It is then, just as he is about to turn back towards the forest, that Dante spots the figure of a man che per lungo silenzio parea fioco. Both of my annotated editions of the Divine Comedy interpret fioco as meaning hoarse, therefore ‘someone whose long silence had almost deprived of his voice’. That’s the word Longfellow uses in his classic nineteenth century translation, suggesting this interpretation reflects an age-old consensus.

I’m sure that the scholars are correct but frankly it has never made any sense to me. Dante at this point hasn’t heard the man speak yet. How could his voice sound hoarse ? The standard Italian meaning of fioco is dim, as in ‘a dim light’. I prefer to read the line therefore as a classic Dantean synecdoche. After all, haven’t we just been told that in the forest ‘the sun was silent’, meaning that the place was dark? Fioco offers a perfect call-back to that image: Dante failed to see the man because he stood in motionless silence.

William Blake, The Mission of Virgil
No matter. What does matter is the identity of this man, who finally reveals himself. He was born sub iulio – at the time of Caesar – and lived in Rome in the era degli dei falsi e bugiardi, ‘of the false and lying gods’. (I get false, but how do you lie by not existing?) His parents both hailed from Lombardy. He was a poet, and sang of the just son of Anchises, that is to say Aeneas.

He could have just said ‘Hey there, I’m the ancient poet Virgil’, but that wouldn’t quite cut it, poetically speaking.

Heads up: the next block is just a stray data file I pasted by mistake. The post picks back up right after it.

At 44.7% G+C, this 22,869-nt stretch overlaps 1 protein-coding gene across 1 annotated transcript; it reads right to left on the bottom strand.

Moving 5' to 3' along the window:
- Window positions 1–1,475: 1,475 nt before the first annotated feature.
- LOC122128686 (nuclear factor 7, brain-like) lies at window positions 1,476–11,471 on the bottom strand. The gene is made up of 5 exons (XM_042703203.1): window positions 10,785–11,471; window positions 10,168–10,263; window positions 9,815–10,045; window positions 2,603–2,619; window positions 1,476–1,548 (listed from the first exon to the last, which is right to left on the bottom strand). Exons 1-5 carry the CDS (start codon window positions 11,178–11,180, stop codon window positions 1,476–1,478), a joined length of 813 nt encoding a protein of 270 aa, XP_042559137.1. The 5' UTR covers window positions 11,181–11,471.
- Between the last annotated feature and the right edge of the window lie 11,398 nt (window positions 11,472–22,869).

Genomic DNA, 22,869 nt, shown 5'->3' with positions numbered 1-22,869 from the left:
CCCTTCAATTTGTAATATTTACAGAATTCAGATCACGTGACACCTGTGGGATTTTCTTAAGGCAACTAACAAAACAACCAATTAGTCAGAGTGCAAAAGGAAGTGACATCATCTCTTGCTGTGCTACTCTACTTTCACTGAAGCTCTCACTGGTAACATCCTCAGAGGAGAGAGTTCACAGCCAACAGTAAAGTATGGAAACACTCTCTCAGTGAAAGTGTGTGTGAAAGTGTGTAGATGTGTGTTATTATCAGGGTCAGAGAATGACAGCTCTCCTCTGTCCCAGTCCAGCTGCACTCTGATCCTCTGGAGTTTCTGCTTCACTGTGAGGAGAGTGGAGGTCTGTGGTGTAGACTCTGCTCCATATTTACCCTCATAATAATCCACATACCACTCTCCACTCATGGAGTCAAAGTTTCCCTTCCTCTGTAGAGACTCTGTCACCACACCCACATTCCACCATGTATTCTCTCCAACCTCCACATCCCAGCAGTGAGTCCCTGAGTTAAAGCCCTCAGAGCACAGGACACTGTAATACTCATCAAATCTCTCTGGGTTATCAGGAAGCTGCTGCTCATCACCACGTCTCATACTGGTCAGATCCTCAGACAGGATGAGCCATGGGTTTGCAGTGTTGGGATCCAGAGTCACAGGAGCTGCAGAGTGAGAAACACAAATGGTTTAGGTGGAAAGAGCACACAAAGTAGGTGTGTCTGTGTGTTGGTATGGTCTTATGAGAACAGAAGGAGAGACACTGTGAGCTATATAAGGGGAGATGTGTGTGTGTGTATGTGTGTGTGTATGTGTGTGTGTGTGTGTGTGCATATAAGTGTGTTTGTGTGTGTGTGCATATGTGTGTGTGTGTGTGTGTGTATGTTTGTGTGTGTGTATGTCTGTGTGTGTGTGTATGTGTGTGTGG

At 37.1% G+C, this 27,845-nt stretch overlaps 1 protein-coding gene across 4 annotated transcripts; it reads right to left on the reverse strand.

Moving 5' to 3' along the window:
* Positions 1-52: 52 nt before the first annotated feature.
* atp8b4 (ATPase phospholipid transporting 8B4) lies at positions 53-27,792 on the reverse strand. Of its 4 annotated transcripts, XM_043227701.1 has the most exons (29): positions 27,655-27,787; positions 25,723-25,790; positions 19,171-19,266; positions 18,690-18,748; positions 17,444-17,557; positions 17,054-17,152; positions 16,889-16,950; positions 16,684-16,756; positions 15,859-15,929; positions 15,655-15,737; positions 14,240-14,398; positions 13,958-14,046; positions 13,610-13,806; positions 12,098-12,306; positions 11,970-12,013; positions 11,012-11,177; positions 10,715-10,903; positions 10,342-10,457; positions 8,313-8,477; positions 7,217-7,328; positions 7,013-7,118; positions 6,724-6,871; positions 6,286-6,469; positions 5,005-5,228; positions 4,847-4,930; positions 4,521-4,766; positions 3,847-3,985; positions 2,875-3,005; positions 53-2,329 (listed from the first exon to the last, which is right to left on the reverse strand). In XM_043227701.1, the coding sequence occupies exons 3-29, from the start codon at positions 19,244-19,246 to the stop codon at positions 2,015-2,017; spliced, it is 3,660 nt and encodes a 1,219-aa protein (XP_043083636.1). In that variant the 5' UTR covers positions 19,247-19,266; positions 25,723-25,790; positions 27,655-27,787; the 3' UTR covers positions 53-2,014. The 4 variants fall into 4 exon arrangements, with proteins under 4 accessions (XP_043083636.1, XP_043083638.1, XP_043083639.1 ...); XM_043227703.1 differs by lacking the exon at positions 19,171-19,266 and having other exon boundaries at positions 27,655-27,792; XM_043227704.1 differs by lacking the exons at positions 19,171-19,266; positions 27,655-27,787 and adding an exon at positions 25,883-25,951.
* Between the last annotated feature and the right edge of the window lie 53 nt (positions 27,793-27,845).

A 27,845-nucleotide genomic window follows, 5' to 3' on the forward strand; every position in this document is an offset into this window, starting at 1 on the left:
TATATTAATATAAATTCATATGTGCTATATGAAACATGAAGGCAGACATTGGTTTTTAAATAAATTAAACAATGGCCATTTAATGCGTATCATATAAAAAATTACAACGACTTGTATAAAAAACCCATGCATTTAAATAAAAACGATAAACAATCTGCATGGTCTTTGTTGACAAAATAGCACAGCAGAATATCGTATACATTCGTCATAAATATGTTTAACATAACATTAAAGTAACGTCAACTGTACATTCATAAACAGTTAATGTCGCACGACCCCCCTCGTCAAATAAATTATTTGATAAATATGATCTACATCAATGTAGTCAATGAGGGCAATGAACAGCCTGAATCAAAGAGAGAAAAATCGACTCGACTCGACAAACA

Dante is ecstatic: this is the author whom he most reveres, and to whose example he feels he owes his style and his fame. A short prophecy later (a man will come who will vanquish the beasts – though none of the commentators can quite agree on whom it might have been), Virgil explains that he will guide Dante first through Hell, then through Purgatory. Once they get to the Gates of Saint Peter’s, however, Dante will have to find another guide, for Heaven has a strict ‘no Pagans allowed’ code.

The canto ends in typical fashion, which is to say dynamically, as a springboard to the next one.

Allor si mosse, e io li tenni dietro. 
Then he moved, and I followed behind.

Gustave Doré, plate V: end of the first canto
The Divine Comedy is an extraordinary compendium of medieval European culture, and one of the high points of human civilisation. It is also a supreme joy to read, and a reason in itself for learning Italian, as indeed many people have – for instance Ann Goldstein, who went on to become the translator of Elena Ferrante and Primo Levi. I’m not sure it should be parcelled and served as homework to sixteen year olds, but then it’s hard to find a time in life to read a long medieval poem that doubles as an encyclopaedia to a lost world. Perhaps there is no good time. Which is the same thing as saying that it’s always the best possible time.


Wednesday, June 7, 2017

How to draw a tree


How to draw a tree. How to draw a person, a house, or the Sun. How to colour-in the sky. Basic skills for children, or adults for that matter, taught via a series of small books. A project very much of its era: for while it’s quite possible to imagine similar books being produced now, the approach to teaching creativity within rules – the classical alongside the modern – is something I recognise from the pedagogical fashions of my childhood.


How to draw a tree was the star of the show, and is still in print, also in English. It isn’t so much an instructional book as the story of how trees are drawn by nature. The inspiration is this drawing by Leonardo Da Vinci, on the proportional growth of tree branches (from his Treatise on Painting).